Analyzing human gait and posture by combining feature selection and kernel methods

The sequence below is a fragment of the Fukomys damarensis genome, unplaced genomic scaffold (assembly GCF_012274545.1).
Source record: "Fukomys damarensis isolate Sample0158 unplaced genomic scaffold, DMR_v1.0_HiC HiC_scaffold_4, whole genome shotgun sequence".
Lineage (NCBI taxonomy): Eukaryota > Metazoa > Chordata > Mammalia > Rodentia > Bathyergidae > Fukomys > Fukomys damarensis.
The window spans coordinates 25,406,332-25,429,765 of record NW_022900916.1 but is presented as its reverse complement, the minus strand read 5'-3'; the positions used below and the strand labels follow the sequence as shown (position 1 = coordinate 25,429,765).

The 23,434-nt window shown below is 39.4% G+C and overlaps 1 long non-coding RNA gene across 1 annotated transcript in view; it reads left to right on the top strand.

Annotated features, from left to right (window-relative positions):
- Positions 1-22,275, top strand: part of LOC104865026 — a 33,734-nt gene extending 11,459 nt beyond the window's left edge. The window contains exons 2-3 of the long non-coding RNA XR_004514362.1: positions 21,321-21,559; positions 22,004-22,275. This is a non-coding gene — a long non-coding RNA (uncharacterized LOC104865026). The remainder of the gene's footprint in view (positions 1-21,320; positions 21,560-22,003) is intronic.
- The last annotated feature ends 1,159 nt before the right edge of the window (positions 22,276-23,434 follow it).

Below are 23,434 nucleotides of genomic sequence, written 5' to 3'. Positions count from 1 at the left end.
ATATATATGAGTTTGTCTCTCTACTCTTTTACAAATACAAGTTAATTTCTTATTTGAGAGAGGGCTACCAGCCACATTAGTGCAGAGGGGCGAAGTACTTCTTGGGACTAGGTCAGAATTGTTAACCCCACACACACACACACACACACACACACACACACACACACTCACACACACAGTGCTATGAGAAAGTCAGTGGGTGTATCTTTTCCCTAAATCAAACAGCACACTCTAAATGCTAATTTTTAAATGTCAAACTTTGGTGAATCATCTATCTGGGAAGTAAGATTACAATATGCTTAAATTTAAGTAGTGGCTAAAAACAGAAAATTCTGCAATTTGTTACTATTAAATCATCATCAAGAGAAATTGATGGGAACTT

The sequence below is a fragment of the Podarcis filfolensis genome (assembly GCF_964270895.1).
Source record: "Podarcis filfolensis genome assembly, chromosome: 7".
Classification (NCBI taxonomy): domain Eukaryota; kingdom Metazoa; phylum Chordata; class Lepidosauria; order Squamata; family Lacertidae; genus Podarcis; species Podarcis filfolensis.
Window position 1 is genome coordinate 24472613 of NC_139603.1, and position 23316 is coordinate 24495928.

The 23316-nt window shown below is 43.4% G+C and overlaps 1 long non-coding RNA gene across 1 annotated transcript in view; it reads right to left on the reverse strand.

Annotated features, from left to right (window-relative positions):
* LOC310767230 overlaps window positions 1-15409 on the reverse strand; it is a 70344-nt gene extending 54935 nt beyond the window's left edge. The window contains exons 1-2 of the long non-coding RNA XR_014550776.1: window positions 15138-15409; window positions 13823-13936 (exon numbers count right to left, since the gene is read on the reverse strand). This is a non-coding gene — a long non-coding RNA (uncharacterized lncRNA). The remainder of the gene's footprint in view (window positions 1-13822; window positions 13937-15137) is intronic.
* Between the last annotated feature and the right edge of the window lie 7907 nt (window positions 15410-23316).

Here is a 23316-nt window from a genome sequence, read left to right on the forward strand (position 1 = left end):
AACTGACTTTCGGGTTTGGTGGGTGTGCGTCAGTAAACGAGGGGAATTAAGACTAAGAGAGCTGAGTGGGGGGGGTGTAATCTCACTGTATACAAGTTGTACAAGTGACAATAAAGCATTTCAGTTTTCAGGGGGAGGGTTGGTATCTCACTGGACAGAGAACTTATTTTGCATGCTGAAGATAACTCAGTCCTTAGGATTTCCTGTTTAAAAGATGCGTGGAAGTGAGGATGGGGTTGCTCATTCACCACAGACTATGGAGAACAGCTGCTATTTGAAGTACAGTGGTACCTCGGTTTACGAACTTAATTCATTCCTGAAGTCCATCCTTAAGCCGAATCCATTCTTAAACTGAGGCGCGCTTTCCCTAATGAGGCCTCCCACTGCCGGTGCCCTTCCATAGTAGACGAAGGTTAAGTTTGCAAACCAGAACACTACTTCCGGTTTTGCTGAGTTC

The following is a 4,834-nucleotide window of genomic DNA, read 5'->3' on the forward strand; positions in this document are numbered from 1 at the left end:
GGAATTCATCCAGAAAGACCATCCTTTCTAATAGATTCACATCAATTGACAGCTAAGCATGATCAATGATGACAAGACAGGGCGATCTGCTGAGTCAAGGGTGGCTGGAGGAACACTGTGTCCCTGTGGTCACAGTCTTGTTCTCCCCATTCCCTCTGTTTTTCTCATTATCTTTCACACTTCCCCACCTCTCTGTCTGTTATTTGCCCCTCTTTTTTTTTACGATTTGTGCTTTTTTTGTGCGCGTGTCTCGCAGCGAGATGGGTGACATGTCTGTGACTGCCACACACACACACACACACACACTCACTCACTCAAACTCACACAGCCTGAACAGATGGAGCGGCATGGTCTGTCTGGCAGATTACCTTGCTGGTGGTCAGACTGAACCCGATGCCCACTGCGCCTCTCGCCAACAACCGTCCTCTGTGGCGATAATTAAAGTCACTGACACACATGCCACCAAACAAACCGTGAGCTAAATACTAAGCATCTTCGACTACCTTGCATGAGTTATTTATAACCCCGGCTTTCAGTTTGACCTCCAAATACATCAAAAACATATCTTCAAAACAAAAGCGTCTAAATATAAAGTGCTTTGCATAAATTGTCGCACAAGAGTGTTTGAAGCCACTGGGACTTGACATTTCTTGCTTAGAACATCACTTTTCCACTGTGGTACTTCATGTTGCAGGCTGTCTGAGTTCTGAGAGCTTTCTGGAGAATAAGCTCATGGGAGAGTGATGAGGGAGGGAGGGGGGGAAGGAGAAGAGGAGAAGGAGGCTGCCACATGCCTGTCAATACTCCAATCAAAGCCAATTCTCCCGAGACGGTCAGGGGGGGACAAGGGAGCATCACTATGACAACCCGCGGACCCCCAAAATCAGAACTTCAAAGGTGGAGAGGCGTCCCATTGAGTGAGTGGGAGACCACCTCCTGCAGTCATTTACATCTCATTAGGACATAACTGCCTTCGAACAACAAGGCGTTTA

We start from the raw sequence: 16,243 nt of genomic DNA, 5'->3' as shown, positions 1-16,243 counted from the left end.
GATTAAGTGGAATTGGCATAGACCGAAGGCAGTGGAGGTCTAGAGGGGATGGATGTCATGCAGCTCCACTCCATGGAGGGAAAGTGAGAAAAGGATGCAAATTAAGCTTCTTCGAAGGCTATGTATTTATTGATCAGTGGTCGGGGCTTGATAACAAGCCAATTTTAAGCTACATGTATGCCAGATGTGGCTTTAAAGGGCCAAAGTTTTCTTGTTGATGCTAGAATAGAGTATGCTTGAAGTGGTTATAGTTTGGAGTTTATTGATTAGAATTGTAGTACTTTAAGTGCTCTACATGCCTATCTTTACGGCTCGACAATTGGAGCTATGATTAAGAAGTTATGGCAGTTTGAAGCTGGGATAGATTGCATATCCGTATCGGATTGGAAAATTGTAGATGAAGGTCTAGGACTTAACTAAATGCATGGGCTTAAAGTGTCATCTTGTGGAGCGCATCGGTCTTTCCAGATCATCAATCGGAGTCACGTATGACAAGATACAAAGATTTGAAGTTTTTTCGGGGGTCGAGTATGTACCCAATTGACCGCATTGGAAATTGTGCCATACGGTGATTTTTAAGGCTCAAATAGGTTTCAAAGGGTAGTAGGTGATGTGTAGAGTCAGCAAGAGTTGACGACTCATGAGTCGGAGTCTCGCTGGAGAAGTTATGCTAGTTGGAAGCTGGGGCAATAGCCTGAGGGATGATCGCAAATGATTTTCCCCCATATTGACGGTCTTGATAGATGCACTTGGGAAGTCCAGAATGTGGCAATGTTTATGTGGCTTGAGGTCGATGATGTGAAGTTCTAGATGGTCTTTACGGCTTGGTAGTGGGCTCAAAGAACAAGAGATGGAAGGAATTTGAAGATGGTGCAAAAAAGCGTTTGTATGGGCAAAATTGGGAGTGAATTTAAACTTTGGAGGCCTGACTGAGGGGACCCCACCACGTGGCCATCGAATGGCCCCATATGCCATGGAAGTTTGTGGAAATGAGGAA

This paper evaluates a set of computational algorithms for the automatic estimation of human postures and gait properties from signals provided by an inertial body sensor. The use of a single sensor device imposes limitations for the automatic estimation of relevant properties, like step length and gait velocity, as well as for the detection of standard postures like sitting or standing. Moreover, the exact location and orientation of the sensor are also a common restriction that is relaxed in this study. Based on accelerations provided by a sensor, known as the ‘9×2’, three approaches are presented extracting kinematic information from the user motion and posture. First, a two-phases procedure implementing feature extraction and support vector machine based classification for daily living activity monitoring is presented. Second, support vector regression is applied on heuristically extracted features for the automatic computation of spatiotemporal properties during gait. Finally, sensor information is interpreted as an observation of a particular trajectory of the human gait dynamical system, from which a reconstruction space is obtained, and then transformed using standard principal components analysis, finally support vector regression is used for prediction. Daily living activities are detected and spatiotemporal parameters of human gait are estimated using methods sharing a common structure based on feature extraction and kernel methods. The approaches presented are susceptible to be used for medical purposes.